or short term asset allocation strategy.
age in bonds, buy-and-hold, 10 year business cycle

MIretired
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Re: Short versus Intermediate Term Bond

Post by MIretired » Mon Jul 23, 2018 7:11 pm

gmaynardkrebs wrote:
Mon Jul 23, 2018 4:26 pm
vineviz wrote:
Mon Jul 23, 2018 3:21 pm
willthrill81 wrote:
Mon Jul 23, 2018 3:12 pm
That's not what he said. He that short-term bonds have lower nominal rates (which is virtually always true unless the yield curve is very inverted and certainly true over the long-term), and they do indeed more closely track inflation than do long-term bonds.
In the comment to which that reply was directed I pointed out that long term bonds have outperformed short term bonds even during periods of increasing fed funds rates, and the retort was that I should have been looking at real returns and not nominal returns.

If the essence of that retort of is that short term rates correlate more closely with inflation, I'll say "maybe, but so what?"

It seems to me though that the assertion was that short bonds magically produced higher real returns despite having lower nominal returns, to which I say "impossible".

Either way, you still make more money staying in long bonds than by trying to switch to short bonds, since the nominal returns of both short and long term bonds get reduced by the same amount.
If I understand you correctly, you are saying that there is no 30 year period in which the investor who plunked down X dollars in year Y for a 30 year bond, did not come out ahead, in year Y+30, of his identical twin who stayed short through the same 30 year period. Is that correct? My recollection is that investors who bought long bonds in many of the pre-Volker years, got crushed in real terms, compared to the investor who stayed short. Can anyone clarify this?
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VUSTX,VFITX,VFISX (longT,InterT,ShortT) recreated in history. Relative to inflation. Anytime around and including starting dates of 1940-1950.

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Always passive
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Re: Short versus Intermediate Term Bond

Post by Always passive » Mon Jul 23, 2018 11:20 pm

The very interesting thing that I always see in all the analyses presented in this forum is that time span that is being used to prove a point/make a case. No doubt for academic work 30 years is a very adequate time frame to present ideas, but to me 30 years is a life long time frame that I am afraid I do not think that I, or for that matter, most investors commit. I challenge someone that tells me that from the age of 30, or 40, he/she has kept the same bond duration. When I think long term for my money, my mind do not go beyond about 10 years. So 30 year work does not seem relevant for me, I did not when I was younger, and certainly not now at age 70.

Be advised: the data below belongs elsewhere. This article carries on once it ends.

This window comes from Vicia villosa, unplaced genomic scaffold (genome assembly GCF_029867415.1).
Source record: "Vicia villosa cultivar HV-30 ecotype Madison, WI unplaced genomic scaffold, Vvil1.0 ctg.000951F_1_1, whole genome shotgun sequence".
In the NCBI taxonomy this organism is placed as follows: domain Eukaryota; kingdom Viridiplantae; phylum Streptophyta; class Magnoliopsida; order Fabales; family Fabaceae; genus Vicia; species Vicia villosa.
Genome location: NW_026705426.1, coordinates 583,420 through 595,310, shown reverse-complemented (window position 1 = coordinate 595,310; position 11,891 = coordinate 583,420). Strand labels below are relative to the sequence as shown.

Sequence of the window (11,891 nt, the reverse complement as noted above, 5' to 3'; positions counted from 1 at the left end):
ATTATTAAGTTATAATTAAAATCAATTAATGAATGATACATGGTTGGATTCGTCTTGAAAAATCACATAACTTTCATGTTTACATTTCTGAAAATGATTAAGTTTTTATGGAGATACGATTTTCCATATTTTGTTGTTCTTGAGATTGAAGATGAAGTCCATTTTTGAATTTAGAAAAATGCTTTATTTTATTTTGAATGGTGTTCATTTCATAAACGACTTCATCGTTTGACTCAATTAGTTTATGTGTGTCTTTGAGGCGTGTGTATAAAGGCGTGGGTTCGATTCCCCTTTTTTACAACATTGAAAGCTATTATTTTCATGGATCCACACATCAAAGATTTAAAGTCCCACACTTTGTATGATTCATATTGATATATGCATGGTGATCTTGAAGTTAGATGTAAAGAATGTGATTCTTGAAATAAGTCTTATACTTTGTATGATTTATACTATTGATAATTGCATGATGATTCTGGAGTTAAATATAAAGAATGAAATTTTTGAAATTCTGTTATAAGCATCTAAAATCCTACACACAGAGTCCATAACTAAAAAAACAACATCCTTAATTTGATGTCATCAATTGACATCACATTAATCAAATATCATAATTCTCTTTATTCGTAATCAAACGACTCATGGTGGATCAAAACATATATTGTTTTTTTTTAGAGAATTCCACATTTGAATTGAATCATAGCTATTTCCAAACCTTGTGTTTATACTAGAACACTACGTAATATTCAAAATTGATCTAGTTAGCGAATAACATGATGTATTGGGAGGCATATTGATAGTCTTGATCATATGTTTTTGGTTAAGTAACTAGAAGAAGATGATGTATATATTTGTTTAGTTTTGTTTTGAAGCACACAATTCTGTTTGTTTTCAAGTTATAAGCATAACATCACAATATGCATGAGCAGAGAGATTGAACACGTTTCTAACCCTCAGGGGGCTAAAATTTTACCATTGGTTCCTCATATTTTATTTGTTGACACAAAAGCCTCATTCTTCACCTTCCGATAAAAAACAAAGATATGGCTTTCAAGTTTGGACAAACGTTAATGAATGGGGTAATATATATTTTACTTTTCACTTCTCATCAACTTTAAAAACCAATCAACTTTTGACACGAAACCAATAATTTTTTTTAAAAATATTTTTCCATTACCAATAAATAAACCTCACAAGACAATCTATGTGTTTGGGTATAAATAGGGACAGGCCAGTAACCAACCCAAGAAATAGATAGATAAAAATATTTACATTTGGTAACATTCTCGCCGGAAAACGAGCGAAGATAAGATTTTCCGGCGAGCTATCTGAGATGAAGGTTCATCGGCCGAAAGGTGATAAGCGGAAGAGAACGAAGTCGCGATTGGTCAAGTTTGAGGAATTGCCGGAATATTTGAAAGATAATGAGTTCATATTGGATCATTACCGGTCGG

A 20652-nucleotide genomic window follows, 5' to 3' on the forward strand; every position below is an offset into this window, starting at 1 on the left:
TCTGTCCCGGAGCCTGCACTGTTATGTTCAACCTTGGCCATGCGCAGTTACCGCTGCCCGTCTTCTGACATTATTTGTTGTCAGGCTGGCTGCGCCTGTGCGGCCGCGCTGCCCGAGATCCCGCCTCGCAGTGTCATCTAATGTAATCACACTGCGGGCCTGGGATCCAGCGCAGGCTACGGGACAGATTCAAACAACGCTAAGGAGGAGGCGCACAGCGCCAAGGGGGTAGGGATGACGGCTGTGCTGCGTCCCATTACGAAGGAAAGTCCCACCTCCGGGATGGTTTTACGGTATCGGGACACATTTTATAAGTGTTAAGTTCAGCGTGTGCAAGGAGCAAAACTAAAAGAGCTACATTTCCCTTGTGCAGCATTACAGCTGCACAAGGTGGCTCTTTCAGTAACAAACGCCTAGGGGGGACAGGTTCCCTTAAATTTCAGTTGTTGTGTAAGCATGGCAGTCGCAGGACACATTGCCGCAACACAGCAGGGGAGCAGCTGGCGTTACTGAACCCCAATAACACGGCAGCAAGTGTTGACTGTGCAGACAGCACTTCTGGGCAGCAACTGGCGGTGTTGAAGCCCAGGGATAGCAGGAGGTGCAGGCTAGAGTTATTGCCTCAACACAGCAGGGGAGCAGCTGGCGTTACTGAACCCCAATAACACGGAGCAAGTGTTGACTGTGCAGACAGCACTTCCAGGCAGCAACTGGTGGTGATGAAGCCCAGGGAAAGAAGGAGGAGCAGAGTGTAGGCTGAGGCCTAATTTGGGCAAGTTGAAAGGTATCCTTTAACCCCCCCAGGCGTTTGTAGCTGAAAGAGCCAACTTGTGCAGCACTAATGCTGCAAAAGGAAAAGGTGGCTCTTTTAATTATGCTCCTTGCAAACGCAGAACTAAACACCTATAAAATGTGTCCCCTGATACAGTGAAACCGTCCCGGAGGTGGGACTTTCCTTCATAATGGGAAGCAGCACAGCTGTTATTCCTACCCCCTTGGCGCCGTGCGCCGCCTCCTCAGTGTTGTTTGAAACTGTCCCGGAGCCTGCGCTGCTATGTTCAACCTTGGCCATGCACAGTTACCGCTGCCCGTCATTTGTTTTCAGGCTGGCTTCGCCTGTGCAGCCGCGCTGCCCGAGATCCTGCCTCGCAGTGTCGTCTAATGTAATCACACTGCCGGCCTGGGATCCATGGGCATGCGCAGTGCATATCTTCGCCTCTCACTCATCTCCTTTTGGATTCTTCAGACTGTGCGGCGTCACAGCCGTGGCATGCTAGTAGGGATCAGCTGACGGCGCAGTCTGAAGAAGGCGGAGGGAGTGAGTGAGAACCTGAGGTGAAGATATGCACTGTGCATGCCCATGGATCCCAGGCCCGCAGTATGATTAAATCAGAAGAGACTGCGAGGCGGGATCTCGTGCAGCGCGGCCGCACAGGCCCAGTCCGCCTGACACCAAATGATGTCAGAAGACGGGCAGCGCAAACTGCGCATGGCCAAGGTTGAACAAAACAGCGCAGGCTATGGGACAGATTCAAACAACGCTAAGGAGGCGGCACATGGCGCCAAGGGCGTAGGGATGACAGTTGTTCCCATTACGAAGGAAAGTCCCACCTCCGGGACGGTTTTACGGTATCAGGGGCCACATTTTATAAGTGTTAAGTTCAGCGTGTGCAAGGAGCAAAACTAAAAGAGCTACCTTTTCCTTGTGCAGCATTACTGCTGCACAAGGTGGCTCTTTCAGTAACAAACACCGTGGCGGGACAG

Last edited by Always passive on Mon Jul 23, 2018 11:36 pm, edited 1 time in total.

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gmaynardkrebs
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Re: Short versus Intermediate Term Bond

Post by gmaynardkrebs » Mon Jul 23, 2018 11:35 pm

Always passive wrote:
Mon Jul 23, 2018 11:20 pm
The very interesting thing that I always see in all the analyses is that time span that is being used to prove a point/make a case. No doubt for academic work 30 years is a decent time frame to present ideas, but to me 30 years is a life long time frame that I am afraid I do not think that most investors commit. I challenge someone that tells me that from the age of 30, or 40 has kept the same bond duration. At least when I think long term for my money, my mind do not go beyond about 10 years. So 30 year work does not seem relevant for me, not when I was younger, and certainly not now at age 70.
30 years is the number here because it's the duration of the US long bond, aka, The Bond.
I certainly do have 30 year bonds (TIPS) in my portfolio. However, I agree that things are mighty cloudy ten years out, to say nothing of 30.